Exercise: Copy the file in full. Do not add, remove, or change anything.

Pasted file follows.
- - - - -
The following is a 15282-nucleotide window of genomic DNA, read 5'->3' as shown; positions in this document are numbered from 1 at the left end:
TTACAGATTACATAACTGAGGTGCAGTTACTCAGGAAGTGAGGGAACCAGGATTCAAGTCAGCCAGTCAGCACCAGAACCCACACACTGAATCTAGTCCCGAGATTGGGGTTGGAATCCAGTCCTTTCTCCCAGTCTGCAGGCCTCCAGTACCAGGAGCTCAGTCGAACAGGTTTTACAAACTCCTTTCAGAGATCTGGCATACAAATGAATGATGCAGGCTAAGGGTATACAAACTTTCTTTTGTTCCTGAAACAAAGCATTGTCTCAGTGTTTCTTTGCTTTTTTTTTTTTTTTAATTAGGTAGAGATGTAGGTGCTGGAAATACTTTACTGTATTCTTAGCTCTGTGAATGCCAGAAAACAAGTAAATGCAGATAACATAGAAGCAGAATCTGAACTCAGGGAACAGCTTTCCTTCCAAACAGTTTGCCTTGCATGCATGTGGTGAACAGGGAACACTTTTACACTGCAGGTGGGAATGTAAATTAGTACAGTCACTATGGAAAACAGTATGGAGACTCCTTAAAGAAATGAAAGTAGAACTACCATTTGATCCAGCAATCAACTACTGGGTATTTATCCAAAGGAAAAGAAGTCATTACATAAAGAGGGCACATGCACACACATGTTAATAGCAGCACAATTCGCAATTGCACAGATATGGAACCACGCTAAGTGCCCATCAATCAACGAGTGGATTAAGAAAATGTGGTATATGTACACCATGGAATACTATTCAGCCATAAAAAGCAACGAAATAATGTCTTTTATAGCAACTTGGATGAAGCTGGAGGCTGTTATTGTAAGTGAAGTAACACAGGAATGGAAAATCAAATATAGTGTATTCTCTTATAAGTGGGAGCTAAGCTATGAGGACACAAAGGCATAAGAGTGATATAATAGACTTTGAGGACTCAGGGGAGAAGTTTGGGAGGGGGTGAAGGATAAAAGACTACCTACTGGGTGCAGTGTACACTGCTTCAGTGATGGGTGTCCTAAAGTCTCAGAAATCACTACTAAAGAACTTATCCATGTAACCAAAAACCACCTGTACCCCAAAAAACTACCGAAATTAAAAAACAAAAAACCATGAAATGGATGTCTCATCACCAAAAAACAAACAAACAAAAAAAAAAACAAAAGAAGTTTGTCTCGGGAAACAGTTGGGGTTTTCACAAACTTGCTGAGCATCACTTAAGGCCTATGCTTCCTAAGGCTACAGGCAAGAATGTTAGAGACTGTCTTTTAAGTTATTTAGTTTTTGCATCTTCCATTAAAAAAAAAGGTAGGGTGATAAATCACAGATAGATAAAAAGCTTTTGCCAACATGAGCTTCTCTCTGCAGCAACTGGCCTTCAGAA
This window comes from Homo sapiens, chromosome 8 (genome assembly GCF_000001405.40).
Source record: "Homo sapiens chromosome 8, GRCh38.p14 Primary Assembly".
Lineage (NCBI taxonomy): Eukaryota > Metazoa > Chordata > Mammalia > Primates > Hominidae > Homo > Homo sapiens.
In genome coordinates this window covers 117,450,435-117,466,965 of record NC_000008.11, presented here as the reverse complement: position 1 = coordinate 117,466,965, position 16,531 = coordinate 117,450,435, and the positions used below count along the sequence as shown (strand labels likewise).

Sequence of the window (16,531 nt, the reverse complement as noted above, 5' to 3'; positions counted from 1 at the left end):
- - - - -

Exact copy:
The following is a 15282-nucleotide window of genomic DNA, read 5'->3' as shown; positions in this document are numbered from 1 at the left end:
TTACAGATTACATAACTGAGGTGCAGTTACTCAGGAAGTGAGGGAACCAGGATTCAAGTCAGCCAGTCAGCACCAGAACCCACACACTGAATCTAGTCCCGAGATTGGGGTTGGAATCCAGTCCTTTCTCCCAGTCTGCAGGCCTCCAGTACCAGGAGCTCAGTCGAACAGGTTTTACAAACTCCTTTCAGAGATCTGGCATACAAATGAATGATGCAGGCTAAGGGTATACAAACTTTCTTTTGTTCCTGAAACAAAGCATTGTCTCAGTGTTTCTTTGCTTTTTTTTTTTTTTTAATTAGGTAGAGATGTAGGTGCTGGAAATACTTTACTGTATTCTTAGCTCTGTGAATGCCAGAAAACAAGTAAATGCAGATAACATAGAAGCAGAATCTGAACTCAGGGAACAGCTTTCCTTCCAAACAGTTTGCCTTGCATGCATGTGGTGAACAGGGAACACTTTTACACTGCAGGTGGGAATGTAAATTAGTACAGTCACTATGGAAAACAGTATGGAGACTCCTTAAAGAAATGAAAGTAGAACTACCATTTGATCCAGCAATCAACTACTGGGTATTTATCCAAAGGAAAAGAAGTCATTACATAAAGAGGGCACATGCACACACATGTTAATAGCAGCACAATTCGCAATTGCACAGATATGGAACCACGCTAAGTGCCCATCAATCAACGAGTGGATTAAGAAAATGTGGTATATGTACACCATGGAATACTATTCAGCCATAAAAAGCAACGAAATAATGTCTTTTATAGCAACTTGGATGAAGCTGGAGGCTGTTATTGTAAGTGAAGTAACACAGGAATGGAAAATCAAATATAGTGTATTCTCTTATAAGTGGGAGCTAAGCTATGAGGACACAAAGGCATAAGAGTGATATAATAGACTTTGAGGACTCAGGGGAGAAGTTTGGGAGGGGGTGAAGGATAAAAGACTACCTACTGGGTGCAGTGTACACTGCTTCAGTGATGGGTGTCCTAAAGTCTCAGAAATCACTACTAAAGAACTTATCCATGTAACCAAAAACCACCTGTACCCCAAAAAACTACCGAAATTAAAAAACAAAAAACCATGAAATGGATGTCTCATCACCAAAAAACAAACAAACAAAAAAAAAAACAAAAGAAGTTTGTCTCGGGAAACAGTTGGGGTTTTCACAAACTTGCTGAGCATCACTTAAGGCCTATGCTTCCTAAGGCTACAGGCAAGAATGTTAGAGACTGTCTTTTAAGTTATTTAGTTTTTGCATCTTCCATTAAAAAAAAAGGTAGGGTGATAAATCACAGATAGATAAAAAGCTTTTGCCAACATGAGCTTCTCTCTGCAGCAACTGGCCTTCAGAA
This window comes from Homo sapiens, chromosome 8 (genome assembly GCF_000001405.40).
Source record: "Homo sapiens chromosome 8, GRCh38.p14 Primary Assembly".
Lineage (NCBI taxonomy): Eukaryota > Metazoa > Chordata > Mammalia > Primates > Hominidae > Homo > Homo sapiens.
In genome coordinates this window covers 117,450,435-117,466,965 of record NC_000008.11, presented here as the reverse complement: position 1 = coordinate 117,466,965, position 16,531 = coordinate 117,450,435, and the positions used below count along the sequence as shown (strand labels likewise).

Sequence of the window (16,531 nt, the reverse complement as noted above, 5' to 3'; positions counted from 1 at the left end):